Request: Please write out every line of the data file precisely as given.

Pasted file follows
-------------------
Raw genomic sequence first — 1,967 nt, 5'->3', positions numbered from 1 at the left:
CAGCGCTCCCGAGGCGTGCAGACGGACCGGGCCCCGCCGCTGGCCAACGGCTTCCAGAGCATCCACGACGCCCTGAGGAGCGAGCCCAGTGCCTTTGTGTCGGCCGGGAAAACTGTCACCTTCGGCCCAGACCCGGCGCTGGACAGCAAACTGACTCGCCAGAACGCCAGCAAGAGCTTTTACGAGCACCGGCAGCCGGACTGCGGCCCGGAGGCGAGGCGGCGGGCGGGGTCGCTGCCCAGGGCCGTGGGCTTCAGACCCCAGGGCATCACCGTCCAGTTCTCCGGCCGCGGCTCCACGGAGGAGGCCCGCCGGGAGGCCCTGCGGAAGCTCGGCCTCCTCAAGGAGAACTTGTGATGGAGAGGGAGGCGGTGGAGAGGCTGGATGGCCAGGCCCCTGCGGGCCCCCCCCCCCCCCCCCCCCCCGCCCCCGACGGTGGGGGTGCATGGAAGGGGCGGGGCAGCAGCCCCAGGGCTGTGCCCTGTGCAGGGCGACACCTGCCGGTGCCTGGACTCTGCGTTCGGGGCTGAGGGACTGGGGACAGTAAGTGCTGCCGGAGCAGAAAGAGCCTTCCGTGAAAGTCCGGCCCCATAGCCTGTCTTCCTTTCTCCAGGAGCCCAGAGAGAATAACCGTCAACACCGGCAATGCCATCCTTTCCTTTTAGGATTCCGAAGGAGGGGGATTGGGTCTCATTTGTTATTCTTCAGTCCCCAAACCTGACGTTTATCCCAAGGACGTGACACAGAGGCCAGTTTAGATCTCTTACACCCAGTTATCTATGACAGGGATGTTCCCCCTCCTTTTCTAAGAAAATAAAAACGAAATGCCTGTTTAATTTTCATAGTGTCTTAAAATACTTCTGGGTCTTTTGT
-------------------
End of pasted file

Raw genomic sequence first — 1,967 nt, 5'->3', positions numbered from 1 at the left:
CAGCGCTCCCGAGGCGTGCAGACGGACCGGGCCCCGCCGCTGGCCAACGGCTTCCAGAGCATCCACGACGCCCTGAGGAGCGAGCCCAGTGCCTTTGTGTCGGCCGGGAAAACTGTCACCTTCGGCCCAGACCCGGCGCTGGACAGCAAACTGACTCGCCAGAACGCCAGCAAGAGCTTTTACGAGCACCGGCAGCCGGACTGCGGCCCGGAGGCGAGGCGGCGGGCGGGGTCGCTGCCCAGGGCCGTGGGCTTCAGACCCCAGGGCATCACCGTCCAGTTCTCCGGCCGCGGCTCCACGGAGGAGGCCCGCCGGGAGGCCCTGCGGAAGCTCGGCCTCCTCAAGGAGAACTTGTGATGGAGAGGGAGGCGGTGGAGAGGCTGGATGGCCAGGCCCCTGCGGGCCCCCCCCCCCCCCCCCCCCCCGCCCCCGACGGTGGGGGTGCATGGAAGGGGCGGGGCAGCAGCCCCAGGGCTGTGCCCTGTGCAGGGCGACACCTGCCGGTGCCTGGACTCTGCGTTCGGGGCTGAGGGACTGGGGACAGTAAGTGCTGCCGGAGCAGAAAGAGCCTTCCGTGAAAGTCCGGCCCCATAGCCTGTCTTCCTTTCTCCAGGAGCCCAGAGAGAATAACCGTCAACACCGGCAATGCCATCCTTTCCTTTTAGGATTCCGAAGGAGGGGGATTGGGTCTCATTTGTTATTCTTCAGTCCCCAAACCTGACGTTTATCCCAAGGACGTGACACAGAGGCCAGTTTAGATCTCTTACACCCAGTTATCTATGACAGGGATGTTCCCCCTCCTTTTCTAAGAAAATAAAAACGAAATGCCTGTTTAATTTTCATAGTGTCTTAAAATACTTCTGGGTCTTTTGT